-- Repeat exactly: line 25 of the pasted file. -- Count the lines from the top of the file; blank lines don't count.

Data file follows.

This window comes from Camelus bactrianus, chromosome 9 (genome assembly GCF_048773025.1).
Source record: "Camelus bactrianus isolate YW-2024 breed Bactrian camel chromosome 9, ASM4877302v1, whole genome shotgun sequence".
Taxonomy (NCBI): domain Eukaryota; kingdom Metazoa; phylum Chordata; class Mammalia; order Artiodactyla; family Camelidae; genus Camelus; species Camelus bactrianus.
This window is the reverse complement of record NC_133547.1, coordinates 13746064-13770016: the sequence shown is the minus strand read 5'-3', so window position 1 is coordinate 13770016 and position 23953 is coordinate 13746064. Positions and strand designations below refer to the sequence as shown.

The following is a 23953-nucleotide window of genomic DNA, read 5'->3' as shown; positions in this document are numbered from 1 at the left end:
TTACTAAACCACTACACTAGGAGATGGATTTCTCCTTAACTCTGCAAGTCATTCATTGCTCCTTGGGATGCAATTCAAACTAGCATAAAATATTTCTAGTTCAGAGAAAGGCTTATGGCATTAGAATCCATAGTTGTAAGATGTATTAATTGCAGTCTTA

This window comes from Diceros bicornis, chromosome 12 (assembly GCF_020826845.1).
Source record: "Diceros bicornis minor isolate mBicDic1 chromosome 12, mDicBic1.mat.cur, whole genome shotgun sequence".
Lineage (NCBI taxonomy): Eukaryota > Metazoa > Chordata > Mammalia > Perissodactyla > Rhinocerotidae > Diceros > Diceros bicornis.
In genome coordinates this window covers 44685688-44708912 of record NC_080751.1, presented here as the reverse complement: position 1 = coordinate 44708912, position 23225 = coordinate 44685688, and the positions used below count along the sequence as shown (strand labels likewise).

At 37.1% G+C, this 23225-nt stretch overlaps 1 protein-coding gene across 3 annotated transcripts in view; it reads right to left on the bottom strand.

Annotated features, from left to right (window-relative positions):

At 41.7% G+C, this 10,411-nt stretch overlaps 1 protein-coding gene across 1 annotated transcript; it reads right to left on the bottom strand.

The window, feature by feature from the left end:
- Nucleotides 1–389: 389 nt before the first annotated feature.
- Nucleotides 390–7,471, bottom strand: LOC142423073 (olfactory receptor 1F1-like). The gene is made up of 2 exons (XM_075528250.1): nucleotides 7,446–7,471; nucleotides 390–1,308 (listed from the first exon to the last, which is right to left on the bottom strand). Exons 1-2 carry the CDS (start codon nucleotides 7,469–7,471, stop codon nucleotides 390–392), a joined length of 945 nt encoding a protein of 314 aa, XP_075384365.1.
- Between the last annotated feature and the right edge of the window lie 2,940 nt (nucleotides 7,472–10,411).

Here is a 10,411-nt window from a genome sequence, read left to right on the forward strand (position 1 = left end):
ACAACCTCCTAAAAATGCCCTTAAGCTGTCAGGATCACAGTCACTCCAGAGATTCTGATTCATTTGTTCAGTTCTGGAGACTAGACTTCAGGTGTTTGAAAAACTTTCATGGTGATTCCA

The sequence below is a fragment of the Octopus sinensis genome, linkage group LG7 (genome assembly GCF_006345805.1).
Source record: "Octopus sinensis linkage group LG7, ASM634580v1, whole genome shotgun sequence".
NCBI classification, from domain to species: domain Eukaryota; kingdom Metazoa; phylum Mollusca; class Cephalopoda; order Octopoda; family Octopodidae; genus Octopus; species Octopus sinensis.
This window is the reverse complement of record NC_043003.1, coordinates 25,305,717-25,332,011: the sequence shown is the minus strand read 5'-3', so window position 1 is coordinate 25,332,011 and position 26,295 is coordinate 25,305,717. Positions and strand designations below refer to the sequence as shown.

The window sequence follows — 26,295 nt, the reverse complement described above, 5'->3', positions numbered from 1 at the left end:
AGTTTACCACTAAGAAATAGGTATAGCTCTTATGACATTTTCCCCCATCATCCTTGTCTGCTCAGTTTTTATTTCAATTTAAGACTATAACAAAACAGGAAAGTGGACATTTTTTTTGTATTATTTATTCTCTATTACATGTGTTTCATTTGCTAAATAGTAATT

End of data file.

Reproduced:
AGTTTACCACTAAGAAATAGGTATAGCTCTTATGACATTTTCCCCCATCATCCTTGTCTGCTCAGTTTTTATTTCAATTTAAGACTATAACAAAACAGGAAAGTGGACATTTTTTTTGTATTATTTATTCTCTATTACATGTGTTTCATTTGCTAAATAGTAATT